Despite most people's worries, solar panelling responds to the sun's radiation, not the sunshine, so it works even on overcast days. Inevitably however, it is most effective during the summer, and will need the greatest amount of back up from your existing boiler during the grey winter days. Be aware however, that solar water heating is designed only for water heating, not radiators.
How Much Solar Energy Costs
For a domestic flat plate solar collector the average amount is £2000 - £3000. More complex evacuated tube systems are in the region of £3500 - £4500. There is usually a ten year guarantee attached, and once installed, systems require little maintenance.
There are DIY systems costing from £1000 - £2000 that you can try yourself. It is a project for a more experienced handyman however, and you should expect it to be a lengthier process. Self-installed systems are also exempt from grant funding.
Ground Source Heat Pumps
Also known as geothermal heat pumps, these rely on the earth as a natural heat source. The earth is a giant solar collector that absorbs the sun's radiation, resulting in a temperature of 11 to 13°C a few metres below the earth's surface in the UK. In winter, of course, this is a higher temperature than above ground. The purpose of the ground source heat pump is to extract this heat and transfer it into your property.
During the summer, the heat source becomes a cooling source as below ground is cooler than the surface, and so the procedure is reversed. While the heat pump does involve electricity, 3 - 4 units of heat are produced for every unit of electricity used. If you are still concerned about the use of electricity, you can switch to a green electricity supplier.
Heat pumps combine three main elements:Ground loop - The loop is made up of lengths of pipe that are buried underground in a borehole or in a horizontal trench. The pipe is a closed circuit containing water and antifreeze that is pumped around absorbing the ground's heat.Heat pump - The heat pump itself comprises three significant parts.
Heat distribution system
- An evaporator that takes heat from the water in the ground loop.
- A compressor that moves the refrigerant around the heat pump and compresses it to the temperature required for heat distribution.
- A condenser that heats the hot water tank feeding the distribution system.
- However you choose to heat your home. Either with underfloor heating or radiators, and maybe some hot water storage facilities. Underfloor is often a recommended combination with ground source heat pumps as it works well at a lower temperature.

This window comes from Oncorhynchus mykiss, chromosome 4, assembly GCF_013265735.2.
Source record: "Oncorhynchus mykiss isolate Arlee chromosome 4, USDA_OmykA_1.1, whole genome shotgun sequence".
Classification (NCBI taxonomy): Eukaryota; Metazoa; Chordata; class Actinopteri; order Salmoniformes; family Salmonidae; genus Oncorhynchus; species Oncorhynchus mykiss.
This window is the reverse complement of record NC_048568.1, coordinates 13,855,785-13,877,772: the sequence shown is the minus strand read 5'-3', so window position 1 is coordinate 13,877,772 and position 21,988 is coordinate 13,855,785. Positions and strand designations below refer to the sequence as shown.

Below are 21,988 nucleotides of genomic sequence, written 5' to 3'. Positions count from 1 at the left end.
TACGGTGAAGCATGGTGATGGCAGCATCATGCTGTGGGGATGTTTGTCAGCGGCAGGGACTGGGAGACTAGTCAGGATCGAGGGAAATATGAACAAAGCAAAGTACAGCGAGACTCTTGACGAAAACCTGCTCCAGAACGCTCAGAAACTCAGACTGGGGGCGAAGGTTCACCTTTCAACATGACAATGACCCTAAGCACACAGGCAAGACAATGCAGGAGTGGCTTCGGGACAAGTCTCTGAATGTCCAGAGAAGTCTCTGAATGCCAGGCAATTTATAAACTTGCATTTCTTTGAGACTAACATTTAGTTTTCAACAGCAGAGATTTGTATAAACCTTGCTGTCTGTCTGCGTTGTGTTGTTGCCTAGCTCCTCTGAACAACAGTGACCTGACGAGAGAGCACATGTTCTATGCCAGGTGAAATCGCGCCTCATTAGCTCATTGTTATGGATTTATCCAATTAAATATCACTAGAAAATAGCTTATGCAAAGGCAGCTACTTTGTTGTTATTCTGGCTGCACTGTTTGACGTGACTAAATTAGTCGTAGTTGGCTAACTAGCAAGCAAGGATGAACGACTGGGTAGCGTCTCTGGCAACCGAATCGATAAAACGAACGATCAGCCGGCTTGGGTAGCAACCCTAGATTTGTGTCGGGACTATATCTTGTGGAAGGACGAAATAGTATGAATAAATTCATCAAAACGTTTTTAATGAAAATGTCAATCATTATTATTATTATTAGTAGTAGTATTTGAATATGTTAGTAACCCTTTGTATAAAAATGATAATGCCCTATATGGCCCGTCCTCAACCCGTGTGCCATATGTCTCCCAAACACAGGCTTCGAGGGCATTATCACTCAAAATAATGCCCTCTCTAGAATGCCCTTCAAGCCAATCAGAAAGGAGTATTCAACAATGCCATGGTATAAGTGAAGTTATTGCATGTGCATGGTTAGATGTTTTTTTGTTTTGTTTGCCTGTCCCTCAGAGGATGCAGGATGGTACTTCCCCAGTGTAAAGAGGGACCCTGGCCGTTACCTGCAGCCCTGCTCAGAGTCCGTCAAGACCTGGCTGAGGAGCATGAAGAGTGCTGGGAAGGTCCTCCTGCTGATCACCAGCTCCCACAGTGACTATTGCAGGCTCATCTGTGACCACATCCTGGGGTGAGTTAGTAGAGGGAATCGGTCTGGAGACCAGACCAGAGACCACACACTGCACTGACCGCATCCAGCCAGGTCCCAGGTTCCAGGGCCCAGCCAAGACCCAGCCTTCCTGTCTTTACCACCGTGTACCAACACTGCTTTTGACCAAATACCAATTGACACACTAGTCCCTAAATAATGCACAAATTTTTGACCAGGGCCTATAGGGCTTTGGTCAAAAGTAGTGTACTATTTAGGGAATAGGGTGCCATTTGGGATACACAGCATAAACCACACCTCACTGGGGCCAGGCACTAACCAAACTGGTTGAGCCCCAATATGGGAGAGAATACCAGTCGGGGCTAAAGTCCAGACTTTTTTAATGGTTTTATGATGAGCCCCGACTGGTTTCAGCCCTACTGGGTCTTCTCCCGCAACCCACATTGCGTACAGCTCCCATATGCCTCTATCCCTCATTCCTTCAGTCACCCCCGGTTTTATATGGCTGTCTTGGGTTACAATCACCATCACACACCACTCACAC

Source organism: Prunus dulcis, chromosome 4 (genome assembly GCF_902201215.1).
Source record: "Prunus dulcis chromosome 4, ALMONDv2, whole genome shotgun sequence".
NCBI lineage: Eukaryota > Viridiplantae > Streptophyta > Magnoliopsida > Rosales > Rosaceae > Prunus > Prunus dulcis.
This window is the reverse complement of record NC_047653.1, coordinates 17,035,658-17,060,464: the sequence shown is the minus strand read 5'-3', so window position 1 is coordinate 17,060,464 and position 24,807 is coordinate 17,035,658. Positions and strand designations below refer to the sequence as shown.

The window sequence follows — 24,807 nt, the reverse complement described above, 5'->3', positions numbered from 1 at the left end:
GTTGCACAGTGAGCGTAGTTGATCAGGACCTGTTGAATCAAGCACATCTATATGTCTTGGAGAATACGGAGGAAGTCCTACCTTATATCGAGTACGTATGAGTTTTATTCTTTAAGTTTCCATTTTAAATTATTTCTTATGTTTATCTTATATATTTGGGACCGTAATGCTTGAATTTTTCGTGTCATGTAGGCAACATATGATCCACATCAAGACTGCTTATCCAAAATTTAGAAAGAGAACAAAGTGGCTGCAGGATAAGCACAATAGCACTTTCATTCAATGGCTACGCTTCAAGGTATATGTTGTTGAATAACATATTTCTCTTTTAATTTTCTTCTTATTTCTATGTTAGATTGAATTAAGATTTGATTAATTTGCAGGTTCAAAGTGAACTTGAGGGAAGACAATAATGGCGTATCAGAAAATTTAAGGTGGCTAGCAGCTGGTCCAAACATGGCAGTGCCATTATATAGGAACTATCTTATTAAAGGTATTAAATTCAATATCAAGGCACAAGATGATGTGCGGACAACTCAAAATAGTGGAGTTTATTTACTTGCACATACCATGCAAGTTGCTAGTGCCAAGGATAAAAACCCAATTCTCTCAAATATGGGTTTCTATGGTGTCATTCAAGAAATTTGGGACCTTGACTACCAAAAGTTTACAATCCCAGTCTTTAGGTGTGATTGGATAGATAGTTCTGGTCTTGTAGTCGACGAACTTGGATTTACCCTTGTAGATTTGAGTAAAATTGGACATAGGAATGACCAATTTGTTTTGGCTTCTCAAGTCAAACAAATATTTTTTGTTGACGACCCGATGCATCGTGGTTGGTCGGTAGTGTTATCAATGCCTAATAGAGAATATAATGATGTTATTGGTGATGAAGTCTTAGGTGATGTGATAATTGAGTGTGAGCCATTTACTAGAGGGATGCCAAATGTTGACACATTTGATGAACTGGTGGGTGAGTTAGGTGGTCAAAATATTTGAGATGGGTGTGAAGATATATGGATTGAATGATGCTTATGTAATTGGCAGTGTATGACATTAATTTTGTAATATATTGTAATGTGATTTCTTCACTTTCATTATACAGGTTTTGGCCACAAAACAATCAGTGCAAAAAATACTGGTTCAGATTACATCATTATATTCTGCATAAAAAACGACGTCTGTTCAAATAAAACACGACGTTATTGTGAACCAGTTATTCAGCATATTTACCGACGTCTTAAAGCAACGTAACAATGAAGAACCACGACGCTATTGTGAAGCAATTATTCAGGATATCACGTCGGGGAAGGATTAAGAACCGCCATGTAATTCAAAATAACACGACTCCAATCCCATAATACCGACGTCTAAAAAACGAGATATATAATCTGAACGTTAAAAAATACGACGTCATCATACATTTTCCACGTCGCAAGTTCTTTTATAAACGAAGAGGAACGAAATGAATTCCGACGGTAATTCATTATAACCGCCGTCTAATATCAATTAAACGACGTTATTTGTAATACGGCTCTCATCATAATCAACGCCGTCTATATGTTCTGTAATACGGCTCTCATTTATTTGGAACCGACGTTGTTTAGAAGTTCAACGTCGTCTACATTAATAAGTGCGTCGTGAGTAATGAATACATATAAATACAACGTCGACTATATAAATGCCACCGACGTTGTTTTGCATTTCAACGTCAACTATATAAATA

Ground space is dug for the ground loop that is either a borehole, a straight horizontal or a spiral horizontal shape. For a spiral horizontal insertion a trench measuring 10m will be required to provide room for 1kw of loop. Straight horizontal trenches go 1-2 metres deep and although they are cheaper than boreholes they inevitably take up more land space. Coiled piping in horizontal trenches is however more effective than straight piping.
Boreholes are drilled down to anywhere from 15 - 100 metres. The initial installation expense is higher than for horizontal trenches, but boreholes have the advantage of higher ground temperatures.
Before you decide to install a geothermal heat pump, there are several areas you should investigate to ensure maximum effectiveness and whether it will suit your property:
Cost of Ground Source Heat Pumps
- Climate - what heating and cooling demands will there be?
- Temperature of the ground heat source and heat distribution system
- Energy consumption by the pumps and controls
- Technical standard of the heat pump
- Size of the heat pump required to meet your heat demands
A standard 8kw system is around £6400 - £9600, not including the distribution system. The price will vary depending on the property and on the location. Ground source heat pumps are not yet eligible for grants.
As for the running expenses, the ground source heat pump is measured by the Coefficient of Performance (CoP). It is an expression of units of heat output for each unit of electricity used to drive the compressor and pump for the ground loop. CoP ratings range from 2.5 - 4, with 4 being more for underfloor heating as it works at low temperatures.
With a CoP rating of 3-4, ground source heat pumps can heat space cheaper than oil, LPG or electric storage heaters. However, it is more expensive than mains gas.
Biomass is the collective name for many types of organic waste matter of recent origin. It involves all things animal, vegetable and mineral; including crop stalks, chicken and pig waste, lawn cuttings, wood pallets and construction waste. Unlike the fossil fuel process, the CO² emitted from biomass generation is counterbalanced by that which is absorbed during the fuel's production. It is a carbon neutral process.
How Biomass Energy is Used?
Biomass is used to heat properties in two ways: through stoves or boilers.
Stoves can be fed by logs or pellets, but only pellets are suited for automatic feeds; the more expensive option. While they are generally stand alone space heaters, some models can have a back boiler addition for water heating. They offer 6-12kw in heat output. Additional features available on some top range stoves include low pressure detection that prevents it from working in the instance of a leak.
Boilers are connected to the central heating and hot water, and can be fed by logs, pellets or chips. Their output capacity is often more than 15kw. Some boiler designs combine with hot water energy storage or an accumulator tank, storing water up to 90°C. This separates further the heat supply from the combustion of fuel.
If you are considering a biomass heating installation, do not forget that it must comply with safety and Building Regulations (Part J). The vent material must be specifically for wood fuel applications, and the stove must allow for adequate air movement. Check the Smokeless Zone regulations, where under the Clean Air Act wood can only be burnt in certain cases.
How Much Biomass Energy Costs
In the UK, wood fuel can be cheaper than fossil fuels. As for the equipment; stand alone stoves of a size sufficient for space heating will cost £1500 - £3000 with installation. The price of your boiler will depend upon the fuel used. As an example; to heat a three bedroom semi a boiler size of 20kw will be required. A pellet boiler of this size is around £5000 with flue, commissioning and installation.